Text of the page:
Biden, McCarthy want two-year debt ceiling deal

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President Joe Biden

The White House and congressional Republicans are reportedly in the final stages of negotiating a deal to increase the U.S. government’s debt ceiling, which currently stands at a staggering $31.4 trillion. The proposed agreement would span a two-year period and entail a spending cap on all non-military and non-veteran expenditures. This information was disclosed by an official within the United States government.

In a promising development, negotiators representing Democratic President Joe Biden and House of Representatives Speaker Kevin McCarthy seem to be on the cusp of reaching a deal. The two sides have found common ground on crucial matters, including spending caps and funding for the Internal Revenue Service and the military.

Despite progress made in negotiations, a key stumbling block remains in the form of work requirements for those receiving federal aid, according to an official familiar with the matter.

Should Congress fail to raise its self-imposed debt ceiling within the next week, a default could ensue, causing a seismic disruption in financial markets and plunging the United States into a profound recession.

According to an anonymous official, the proposed agreement would result in a boost in funding for military and veterans’ discretionary spending, while maintaining non-defense discretionary spending at its current levels. The official requested anonymity due to the sensitive nature of the internal discussions. A biennial extension would effectively obviate the need for Congressional deliberation on the matter until the quadrennial electoral contest of 2024.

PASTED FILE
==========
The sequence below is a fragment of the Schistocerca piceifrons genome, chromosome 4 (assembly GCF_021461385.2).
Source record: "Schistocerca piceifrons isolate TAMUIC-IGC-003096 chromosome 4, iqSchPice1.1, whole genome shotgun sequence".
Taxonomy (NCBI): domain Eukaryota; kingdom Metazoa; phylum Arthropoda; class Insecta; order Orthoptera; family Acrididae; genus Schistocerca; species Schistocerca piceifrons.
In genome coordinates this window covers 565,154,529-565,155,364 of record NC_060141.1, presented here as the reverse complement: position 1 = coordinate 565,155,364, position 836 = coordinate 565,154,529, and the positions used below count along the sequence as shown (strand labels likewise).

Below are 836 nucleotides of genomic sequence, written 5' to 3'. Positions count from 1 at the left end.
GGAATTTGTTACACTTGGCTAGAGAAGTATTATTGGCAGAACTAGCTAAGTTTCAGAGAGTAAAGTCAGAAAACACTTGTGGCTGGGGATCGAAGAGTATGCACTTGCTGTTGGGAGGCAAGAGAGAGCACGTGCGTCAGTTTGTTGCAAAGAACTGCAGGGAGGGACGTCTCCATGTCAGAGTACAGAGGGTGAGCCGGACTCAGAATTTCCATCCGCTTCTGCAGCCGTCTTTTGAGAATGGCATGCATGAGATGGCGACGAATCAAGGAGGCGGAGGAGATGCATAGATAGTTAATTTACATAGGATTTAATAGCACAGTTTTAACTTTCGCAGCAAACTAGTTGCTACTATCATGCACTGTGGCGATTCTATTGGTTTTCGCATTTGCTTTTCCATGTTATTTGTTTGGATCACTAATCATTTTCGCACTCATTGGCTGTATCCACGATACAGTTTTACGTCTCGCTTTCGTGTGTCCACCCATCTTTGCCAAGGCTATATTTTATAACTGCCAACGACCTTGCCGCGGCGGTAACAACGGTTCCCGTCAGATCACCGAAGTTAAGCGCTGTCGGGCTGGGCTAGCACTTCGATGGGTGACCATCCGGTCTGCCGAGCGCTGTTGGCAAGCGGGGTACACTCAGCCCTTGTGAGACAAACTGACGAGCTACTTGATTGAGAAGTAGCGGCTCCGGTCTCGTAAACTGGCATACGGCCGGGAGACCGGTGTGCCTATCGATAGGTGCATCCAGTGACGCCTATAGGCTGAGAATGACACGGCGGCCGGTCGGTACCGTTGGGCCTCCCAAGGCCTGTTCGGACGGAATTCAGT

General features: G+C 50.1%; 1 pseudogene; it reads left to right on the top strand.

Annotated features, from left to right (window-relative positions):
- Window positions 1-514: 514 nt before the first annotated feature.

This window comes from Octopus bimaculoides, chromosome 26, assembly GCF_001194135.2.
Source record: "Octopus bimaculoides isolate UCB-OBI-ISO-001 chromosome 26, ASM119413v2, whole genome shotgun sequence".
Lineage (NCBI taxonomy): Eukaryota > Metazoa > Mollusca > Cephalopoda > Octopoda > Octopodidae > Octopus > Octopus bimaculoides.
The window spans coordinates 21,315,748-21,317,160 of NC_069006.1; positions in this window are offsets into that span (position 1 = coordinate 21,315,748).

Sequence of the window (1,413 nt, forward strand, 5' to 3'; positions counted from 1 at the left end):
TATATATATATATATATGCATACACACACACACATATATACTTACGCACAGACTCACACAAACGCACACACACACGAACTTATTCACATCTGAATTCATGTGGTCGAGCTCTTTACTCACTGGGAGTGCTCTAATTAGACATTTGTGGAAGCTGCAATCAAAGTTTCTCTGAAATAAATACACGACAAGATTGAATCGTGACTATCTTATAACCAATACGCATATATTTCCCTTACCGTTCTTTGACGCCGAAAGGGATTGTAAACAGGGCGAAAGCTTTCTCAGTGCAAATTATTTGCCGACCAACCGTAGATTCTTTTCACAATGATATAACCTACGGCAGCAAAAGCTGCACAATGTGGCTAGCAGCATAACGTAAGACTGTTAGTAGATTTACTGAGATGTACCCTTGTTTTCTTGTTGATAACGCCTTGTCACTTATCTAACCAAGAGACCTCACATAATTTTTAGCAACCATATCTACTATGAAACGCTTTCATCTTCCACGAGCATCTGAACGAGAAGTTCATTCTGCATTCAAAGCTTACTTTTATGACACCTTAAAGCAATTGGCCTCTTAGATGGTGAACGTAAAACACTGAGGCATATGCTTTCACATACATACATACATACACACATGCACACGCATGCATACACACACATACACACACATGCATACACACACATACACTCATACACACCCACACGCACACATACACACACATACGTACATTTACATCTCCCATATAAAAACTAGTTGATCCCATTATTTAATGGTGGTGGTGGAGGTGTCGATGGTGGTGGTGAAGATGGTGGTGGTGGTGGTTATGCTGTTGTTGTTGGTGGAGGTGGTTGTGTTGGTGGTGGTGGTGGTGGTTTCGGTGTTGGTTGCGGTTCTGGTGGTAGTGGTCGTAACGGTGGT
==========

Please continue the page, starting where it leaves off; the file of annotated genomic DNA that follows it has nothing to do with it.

According to an official source, the White House is purportedly mulling over the possibility of reducing its proposal to augment funding at the Internal Revenue Service (IRS) in order to recruit additional auditors and focus on affluent individuals.

According to a second U.S. official, the funding for defense and veteran affairs aligns with the budget proposed by President Biden earlier this year.

The accord, if reached, would entail a plethora of intricacies that would require meticulous attention and resolution in the forthcoming weeks and months.

The task at hand for each party member is to convince their colleagues in the closely split Congress to support a prospective agreement. This is no easy feat, as the far-right Republicans have made it clear that they will not endorse any deal that does not include extensive spending cuts, while progressive Democrats are pushing back against the implementation of fresh work requirements on anti-poverty programs.

A bipartisan agreement is the sole means of advancing forward. On Thursday, Biden expressed his belief that a mutually beneficial agreement can be reached, one that both propels progress and safeguards the diligent citizens of this nation.

According to Representative Patrick McHenry, a Republican negotiator, both parties have thoroughly expressed their concerns and have a clear understanding of each other’s perspectives.

In a statement to the press on Thursday evening, he emphasized the gravity of the ongoing debate, stating, “It is for this reason that we find ourselves persevering at this late hour, grappling with weighty matters of great significance.”